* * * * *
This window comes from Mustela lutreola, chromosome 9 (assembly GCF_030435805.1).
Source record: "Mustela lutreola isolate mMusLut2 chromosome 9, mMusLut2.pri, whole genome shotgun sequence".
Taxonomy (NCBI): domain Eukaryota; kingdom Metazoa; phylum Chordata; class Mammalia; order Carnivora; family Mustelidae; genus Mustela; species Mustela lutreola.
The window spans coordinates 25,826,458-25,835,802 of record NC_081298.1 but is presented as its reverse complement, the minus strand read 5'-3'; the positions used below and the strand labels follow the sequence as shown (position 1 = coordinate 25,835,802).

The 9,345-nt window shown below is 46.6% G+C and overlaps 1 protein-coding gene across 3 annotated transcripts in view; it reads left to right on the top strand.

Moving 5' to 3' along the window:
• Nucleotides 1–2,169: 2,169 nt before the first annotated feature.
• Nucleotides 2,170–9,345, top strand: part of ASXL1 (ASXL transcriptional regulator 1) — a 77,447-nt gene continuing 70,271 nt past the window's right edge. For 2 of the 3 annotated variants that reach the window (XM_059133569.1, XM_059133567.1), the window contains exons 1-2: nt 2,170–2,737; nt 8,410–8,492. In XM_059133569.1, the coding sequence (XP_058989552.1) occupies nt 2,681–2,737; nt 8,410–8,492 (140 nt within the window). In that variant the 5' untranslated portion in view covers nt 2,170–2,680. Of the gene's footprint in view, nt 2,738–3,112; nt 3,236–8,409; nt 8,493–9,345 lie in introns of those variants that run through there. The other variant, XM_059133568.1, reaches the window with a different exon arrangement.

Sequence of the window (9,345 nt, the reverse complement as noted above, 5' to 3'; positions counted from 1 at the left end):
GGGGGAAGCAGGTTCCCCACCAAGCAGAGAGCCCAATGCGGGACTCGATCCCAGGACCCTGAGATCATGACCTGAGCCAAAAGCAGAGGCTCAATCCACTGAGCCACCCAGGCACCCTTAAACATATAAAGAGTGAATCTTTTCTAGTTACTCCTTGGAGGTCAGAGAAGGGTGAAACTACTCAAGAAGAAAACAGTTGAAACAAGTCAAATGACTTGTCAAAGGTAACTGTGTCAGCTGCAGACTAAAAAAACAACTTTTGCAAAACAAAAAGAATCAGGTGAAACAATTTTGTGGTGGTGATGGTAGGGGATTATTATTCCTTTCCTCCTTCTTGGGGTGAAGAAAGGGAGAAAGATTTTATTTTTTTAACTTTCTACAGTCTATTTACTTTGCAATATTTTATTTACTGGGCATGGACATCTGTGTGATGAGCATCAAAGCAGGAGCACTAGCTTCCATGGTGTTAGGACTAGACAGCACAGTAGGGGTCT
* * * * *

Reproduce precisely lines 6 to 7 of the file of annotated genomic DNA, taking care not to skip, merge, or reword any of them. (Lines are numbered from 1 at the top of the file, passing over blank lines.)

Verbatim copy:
Moving 5' to 3' along the window:
• Nucleotides 1–2,169: 2,169 nt before the first annotated feature.